Written by Adrianne Madden
Friday, 02 April 2010
This week we learned that the NOAA research vessel Henry B. Bigelow's first Northeast bottom trawl survey featuring new trawl gear yielded improved catch rates for many Mid-Atlantic and New England species. What do the region's fishermen take away from this news? Probably depends on who you ask.
Glass Is Half Full Guy says the news is positive on a couple of fronts. Obviously improved stock health would be welcome news in a region where lagging population numbers that don't meet Magnuson-Stevens Act guidelines have long driven fisheries management policy. And as regulations have become tighter and tighter with each passing year, those guidelines have threatened to drive fishermen from the water.
And Glass Is Half Full Guy is pleased to see that the several years worth of work that fishermen and NMFS scientists have done to improve survey trawl gear and sampling technique is paying off. Better survey results are expected because of those improvements. Reportedly it'll take another two years of surveys to determine whether they truly reflect growing fish populations or simply improved survey techniques.
But Glass Is Half Empty Guy is just shaking his head. He thinks that had the surveys been done right in the first place, then fishing restrictions wouldn't have had to be as stringent as they have been and the fleet size would be more robust.
Glass Is Half Empty Guy also thinks that once catch share management begins May 1, given lower harvest allocations they've been given, it's going to be tough for the region's groundfishermen to survive. By the time there's enough data to get a handle on whether stock populations have indeed improved, Glass Is Half Empty Guy wonders, how many groundfishermen will still be around to be able to take advantage of the healthier stocks?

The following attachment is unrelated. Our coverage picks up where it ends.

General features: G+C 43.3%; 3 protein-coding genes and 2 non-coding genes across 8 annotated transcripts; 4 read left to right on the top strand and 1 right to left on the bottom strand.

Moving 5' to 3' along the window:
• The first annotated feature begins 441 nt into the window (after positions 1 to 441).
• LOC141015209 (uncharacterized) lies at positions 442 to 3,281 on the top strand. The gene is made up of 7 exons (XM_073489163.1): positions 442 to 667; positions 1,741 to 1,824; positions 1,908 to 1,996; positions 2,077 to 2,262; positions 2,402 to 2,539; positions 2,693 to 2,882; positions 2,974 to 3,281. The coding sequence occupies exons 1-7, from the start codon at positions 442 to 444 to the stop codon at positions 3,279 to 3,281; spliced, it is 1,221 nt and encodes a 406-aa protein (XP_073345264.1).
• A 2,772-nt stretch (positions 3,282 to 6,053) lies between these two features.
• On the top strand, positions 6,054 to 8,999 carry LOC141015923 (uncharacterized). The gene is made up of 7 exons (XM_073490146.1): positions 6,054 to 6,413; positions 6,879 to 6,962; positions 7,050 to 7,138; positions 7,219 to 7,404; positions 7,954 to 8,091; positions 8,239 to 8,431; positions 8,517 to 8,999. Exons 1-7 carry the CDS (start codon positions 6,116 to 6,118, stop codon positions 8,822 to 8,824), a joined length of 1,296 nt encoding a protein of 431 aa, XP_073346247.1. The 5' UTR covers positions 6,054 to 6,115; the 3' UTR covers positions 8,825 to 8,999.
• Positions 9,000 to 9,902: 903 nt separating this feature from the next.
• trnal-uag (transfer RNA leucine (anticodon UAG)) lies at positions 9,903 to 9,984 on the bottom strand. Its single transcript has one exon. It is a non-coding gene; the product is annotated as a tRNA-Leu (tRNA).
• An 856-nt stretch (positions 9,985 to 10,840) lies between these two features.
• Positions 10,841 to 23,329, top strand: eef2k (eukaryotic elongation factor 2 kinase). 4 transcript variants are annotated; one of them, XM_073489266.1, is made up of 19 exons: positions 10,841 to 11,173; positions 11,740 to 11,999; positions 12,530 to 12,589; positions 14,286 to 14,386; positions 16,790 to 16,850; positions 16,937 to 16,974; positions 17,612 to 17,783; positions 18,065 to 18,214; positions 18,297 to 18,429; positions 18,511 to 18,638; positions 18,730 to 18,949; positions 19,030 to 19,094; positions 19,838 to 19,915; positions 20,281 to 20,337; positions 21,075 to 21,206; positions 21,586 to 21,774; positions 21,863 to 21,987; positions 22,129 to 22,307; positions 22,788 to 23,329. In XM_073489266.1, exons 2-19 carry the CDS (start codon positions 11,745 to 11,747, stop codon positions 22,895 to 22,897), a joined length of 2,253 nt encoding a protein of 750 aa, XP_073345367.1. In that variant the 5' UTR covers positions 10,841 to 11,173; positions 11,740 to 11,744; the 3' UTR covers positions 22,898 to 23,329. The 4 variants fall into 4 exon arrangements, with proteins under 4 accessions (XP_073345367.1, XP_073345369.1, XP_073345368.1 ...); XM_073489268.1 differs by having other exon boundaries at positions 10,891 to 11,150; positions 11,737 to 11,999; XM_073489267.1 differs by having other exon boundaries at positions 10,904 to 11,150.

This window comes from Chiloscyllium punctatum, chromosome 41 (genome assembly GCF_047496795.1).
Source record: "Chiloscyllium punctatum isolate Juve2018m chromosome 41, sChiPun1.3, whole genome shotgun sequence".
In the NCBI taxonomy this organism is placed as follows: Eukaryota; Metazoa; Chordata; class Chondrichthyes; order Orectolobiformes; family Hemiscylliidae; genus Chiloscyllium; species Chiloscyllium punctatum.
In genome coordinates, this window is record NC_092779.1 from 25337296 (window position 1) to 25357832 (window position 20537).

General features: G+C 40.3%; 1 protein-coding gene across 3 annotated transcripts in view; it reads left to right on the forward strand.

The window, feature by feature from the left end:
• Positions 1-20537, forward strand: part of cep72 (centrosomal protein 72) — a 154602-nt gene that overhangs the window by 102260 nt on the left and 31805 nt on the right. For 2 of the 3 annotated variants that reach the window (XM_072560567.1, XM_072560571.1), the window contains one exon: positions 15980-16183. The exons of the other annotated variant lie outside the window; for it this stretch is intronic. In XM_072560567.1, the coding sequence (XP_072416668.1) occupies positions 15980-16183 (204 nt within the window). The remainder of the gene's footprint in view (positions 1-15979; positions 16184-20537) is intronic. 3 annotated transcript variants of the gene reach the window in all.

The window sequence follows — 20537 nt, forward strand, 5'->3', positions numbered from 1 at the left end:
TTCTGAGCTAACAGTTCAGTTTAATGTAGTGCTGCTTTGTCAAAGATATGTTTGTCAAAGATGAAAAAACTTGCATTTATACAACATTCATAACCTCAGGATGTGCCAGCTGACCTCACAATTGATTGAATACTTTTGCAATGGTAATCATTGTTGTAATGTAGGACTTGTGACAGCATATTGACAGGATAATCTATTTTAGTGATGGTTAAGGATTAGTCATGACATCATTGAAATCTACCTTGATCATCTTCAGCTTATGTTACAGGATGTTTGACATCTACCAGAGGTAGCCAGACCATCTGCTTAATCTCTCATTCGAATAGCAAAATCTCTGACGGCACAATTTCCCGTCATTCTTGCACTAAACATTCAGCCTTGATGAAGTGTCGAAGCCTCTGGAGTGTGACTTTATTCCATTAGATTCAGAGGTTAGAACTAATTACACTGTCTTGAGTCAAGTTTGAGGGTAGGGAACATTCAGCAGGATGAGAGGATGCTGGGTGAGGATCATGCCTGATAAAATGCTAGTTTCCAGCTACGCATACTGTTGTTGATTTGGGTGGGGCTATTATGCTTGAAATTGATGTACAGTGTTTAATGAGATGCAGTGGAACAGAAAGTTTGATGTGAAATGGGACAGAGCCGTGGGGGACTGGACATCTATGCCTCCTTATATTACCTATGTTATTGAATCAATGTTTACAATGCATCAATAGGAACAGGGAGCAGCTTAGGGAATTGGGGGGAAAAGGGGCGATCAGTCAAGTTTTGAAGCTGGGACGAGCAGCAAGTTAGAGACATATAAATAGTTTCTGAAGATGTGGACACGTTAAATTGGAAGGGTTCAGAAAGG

Abe Williams, who was elected to the Bristol Bay Regional Seafood Development Association board last spring, has been selected as the new president as of September.
Williams fishes the F/V Crimson Fury, and is president of Nuna Resources, a nonprofit that supports sustainable resource development in rural Alaska, including fighting for an international solution to issues raised by the proposed Pebble Mine project.Read more...
The Harte Research Institute for Gulf of Mexico Studies at Texas A&M University-Corpus Christi is teaming up with leading shark-tracking nonprofit Ocearch to build the most extensive shark-tagging program in the Gulf of Mexico region.
In October, Ocearch is bringing its unique research vessel, the M/V Ocearch, to the gulf for a multi-species study to generate previously unattainable data on critical shark species, including hammerhead, tiger and mako sharks.Read more...